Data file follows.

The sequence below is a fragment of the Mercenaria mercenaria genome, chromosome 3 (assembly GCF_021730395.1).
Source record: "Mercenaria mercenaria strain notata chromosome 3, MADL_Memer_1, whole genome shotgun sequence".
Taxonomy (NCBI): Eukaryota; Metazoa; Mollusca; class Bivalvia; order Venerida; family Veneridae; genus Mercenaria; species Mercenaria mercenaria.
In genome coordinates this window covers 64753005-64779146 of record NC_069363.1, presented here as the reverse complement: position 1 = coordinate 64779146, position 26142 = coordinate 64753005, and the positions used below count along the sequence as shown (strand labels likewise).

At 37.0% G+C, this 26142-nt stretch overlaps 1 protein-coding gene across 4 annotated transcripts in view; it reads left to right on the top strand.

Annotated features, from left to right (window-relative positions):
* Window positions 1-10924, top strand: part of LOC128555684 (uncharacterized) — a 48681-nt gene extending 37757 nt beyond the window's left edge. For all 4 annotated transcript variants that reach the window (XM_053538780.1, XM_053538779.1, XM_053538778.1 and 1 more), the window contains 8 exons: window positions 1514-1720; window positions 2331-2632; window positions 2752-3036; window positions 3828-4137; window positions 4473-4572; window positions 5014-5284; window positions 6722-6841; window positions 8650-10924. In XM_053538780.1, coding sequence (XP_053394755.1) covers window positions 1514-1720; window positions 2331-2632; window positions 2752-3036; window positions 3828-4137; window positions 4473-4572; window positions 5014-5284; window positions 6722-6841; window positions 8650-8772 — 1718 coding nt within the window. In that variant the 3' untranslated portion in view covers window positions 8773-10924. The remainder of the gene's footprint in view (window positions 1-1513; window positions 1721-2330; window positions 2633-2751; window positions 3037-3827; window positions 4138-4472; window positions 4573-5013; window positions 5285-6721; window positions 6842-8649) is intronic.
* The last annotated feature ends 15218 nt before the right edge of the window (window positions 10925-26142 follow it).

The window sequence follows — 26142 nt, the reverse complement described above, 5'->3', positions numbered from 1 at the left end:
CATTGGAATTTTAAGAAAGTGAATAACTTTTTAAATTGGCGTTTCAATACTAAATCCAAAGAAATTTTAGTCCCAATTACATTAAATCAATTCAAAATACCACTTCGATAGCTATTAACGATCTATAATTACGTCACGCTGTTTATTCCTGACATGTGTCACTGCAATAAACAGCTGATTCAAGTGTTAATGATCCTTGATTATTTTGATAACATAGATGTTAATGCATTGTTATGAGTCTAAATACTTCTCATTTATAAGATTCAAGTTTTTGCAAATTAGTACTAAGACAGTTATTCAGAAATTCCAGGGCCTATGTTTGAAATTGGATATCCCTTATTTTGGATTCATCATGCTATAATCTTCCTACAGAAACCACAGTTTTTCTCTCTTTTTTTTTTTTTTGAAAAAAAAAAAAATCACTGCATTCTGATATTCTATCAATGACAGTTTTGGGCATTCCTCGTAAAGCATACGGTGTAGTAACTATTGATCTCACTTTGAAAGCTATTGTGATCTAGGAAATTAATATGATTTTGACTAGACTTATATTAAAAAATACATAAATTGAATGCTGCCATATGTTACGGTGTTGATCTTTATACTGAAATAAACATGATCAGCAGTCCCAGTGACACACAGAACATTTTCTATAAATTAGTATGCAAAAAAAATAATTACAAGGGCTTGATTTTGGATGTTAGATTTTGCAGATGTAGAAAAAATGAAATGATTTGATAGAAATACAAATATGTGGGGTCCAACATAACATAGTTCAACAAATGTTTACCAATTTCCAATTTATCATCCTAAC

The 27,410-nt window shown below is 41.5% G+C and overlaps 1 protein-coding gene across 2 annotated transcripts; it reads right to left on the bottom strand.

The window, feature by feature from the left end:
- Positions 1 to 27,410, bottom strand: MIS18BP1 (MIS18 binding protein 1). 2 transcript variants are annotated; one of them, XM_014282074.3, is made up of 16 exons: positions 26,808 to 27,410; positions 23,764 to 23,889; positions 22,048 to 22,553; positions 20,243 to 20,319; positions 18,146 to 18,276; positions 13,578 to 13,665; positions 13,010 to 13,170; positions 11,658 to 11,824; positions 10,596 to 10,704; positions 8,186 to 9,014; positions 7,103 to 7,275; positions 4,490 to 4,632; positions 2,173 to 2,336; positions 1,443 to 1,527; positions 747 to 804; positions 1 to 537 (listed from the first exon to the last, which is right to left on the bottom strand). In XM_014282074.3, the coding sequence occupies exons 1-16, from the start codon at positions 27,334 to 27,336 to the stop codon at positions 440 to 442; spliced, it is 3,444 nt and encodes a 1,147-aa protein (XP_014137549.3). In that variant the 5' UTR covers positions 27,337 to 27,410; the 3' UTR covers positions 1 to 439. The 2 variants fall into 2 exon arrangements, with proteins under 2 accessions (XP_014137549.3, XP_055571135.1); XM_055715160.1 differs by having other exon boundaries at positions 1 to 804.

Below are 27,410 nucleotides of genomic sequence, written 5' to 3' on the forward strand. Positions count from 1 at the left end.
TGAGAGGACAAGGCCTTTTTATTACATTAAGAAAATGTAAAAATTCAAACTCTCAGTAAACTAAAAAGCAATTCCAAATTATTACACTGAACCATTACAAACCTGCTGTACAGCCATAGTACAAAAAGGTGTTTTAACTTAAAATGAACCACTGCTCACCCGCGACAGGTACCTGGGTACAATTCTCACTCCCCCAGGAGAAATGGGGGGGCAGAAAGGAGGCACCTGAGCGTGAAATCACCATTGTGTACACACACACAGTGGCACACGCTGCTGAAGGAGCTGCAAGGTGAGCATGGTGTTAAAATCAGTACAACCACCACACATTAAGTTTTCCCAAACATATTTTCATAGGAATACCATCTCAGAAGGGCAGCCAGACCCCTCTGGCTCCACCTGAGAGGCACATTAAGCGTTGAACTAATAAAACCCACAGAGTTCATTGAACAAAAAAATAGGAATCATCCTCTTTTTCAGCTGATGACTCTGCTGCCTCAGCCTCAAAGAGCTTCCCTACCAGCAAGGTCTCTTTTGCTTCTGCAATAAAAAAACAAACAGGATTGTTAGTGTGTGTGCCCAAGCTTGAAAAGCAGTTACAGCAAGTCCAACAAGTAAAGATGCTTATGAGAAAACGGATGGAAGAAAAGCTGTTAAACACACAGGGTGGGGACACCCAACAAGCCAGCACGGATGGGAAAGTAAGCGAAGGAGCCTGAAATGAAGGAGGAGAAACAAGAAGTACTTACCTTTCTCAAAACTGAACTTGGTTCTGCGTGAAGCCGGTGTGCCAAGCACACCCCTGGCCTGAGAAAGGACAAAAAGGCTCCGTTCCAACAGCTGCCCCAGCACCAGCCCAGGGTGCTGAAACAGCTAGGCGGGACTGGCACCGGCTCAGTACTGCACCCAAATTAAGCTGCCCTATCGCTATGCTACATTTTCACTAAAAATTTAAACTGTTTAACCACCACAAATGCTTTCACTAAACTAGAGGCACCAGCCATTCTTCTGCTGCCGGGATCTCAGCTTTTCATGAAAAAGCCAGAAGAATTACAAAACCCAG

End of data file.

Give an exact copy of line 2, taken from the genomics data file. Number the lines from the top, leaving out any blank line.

Source record: "Mercenaria mercenaria strain notata chromosome 3, MADL_Memer_1, whole genome shotgun sequence".